• Raven Dominique Pozsgai

    Maybe you should do just little bit more research. It is true that all processed pet food has a certain amount of ‘fillers’ but this can vary from brad to brad and formula to formula. I do suggest that you take a look at some o the 5 star food on this site and compare for yourself … If you want to draw fairly extreme comparison I would look at Orijen.

  • Pingback: Do You Know What You’re Feeding Your Pet? | Melodic Havoc

  • Kip

    In short, mixed tocopherols are a healthy preservative for pets. You may notice that with mixed tocopherols, food and treats have a shorter shelf life than other foods; this is because mixed tocopherols are a natural preservative.

  • Shawna

    I’m curious what you consider junk, that they all have?

    It is true that a kibble must have inappropriate amounts of starch to bind the kibble together. Starch, is that what you are referring to as junk?

  • LabsRawesome

    You must only be looking at grocery store dog foods. Check the 5 star grain free list on this website. You won;t find ant fillers….or crap.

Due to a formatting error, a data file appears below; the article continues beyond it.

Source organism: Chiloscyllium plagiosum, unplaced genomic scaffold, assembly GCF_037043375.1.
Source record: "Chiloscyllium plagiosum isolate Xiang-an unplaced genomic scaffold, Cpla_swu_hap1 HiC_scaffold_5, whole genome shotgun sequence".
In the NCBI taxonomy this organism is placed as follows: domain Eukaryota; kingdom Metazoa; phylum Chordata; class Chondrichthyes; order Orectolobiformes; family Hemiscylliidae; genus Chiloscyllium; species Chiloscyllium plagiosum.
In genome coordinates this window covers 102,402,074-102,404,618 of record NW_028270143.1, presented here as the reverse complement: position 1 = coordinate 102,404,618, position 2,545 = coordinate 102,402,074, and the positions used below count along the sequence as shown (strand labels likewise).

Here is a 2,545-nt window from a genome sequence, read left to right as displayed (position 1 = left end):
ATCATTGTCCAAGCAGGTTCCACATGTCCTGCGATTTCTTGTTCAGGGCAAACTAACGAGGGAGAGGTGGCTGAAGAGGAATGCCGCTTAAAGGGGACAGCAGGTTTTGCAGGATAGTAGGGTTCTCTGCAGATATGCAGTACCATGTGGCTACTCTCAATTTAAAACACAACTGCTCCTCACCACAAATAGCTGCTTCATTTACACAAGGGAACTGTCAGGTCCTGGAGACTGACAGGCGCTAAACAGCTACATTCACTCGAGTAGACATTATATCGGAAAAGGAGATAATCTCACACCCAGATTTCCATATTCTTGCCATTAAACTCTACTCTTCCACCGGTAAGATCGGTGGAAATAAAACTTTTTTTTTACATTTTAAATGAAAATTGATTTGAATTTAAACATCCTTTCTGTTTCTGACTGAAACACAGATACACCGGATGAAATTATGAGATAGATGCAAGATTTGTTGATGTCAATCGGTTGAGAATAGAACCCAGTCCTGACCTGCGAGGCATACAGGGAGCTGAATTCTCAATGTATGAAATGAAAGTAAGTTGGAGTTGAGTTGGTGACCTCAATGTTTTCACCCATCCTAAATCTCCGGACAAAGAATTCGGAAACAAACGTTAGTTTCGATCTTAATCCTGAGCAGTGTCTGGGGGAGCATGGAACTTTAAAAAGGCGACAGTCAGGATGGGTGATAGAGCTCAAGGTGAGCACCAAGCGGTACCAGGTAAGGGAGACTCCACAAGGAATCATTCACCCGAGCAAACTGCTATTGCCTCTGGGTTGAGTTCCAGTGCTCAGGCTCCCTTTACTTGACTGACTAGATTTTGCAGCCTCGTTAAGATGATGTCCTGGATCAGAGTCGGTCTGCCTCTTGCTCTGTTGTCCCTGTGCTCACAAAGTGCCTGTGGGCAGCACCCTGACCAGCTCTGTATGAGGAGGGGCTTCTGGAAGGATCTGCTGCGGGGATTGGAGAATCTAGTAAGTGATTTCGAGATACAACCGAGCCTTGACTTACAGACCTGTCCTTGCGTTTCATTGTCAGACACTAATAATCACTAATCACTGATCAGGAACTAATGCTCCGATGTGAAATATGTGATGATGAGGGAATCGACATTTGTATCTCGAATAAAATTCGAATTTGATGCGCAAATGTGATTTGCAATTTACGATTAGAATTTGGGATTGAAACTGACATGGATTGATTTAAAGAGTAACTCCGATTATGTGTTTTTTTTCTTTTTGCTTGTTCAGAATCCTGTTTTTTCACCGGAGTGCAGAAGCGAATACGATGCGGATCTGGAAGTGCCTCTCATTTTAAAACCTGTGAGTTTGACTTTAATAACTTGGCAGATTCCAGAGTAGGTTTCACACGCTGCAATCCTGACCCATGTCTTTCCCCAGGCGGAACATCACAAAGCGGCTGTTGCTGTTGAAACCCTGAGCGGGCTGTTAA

• Michael Beauchamp

    and by the way them dyes are toxic to humans not animals huge difference

  • Michael Beauchamp

    same idea plus pedigree isnt as good they dont get there aimals help when tested like purina does

  • Michael Beauchamp

    all dog foods have is the same junk . even them 45 dollar 8 kg bags fillers too same thing sorry but its true

  • Michael Beauchamp

    lmao it has same ingredents read it i have same stuff morons

  • Michael Beauchamp

    not true both same even them expensive bags same stuff ii never saw abag that doesnt have fillers n crap

  • Jana Maria Shaw Church

    I’m feeding something a little better now…..pedigree.

  • Pattyvaughn

    Do you eat fillers, artificial presevatives, dyes, and ingredients that have been linked to cancer in every meal you eat day in and day out for life?

  • InkedMarie

    Neezerfan said it best but I want to add that it doesn’t matter what dogs like, they will eat their own feces. There are higher quality foods out there that are much better than both Alpo and anything Purina.

  • neezerfan

    Humans have the ability to choose whether or not to eat unhealthy foods, dogs do not. They are at our mercy. We owe it to them to feed them the most healthy foods that we can.

  • dchassett

    Depends on what you’re eating. Not everyone is eating human food chocked full of preservatives, fillers and dyes. Just saying.

  • LabsRawesome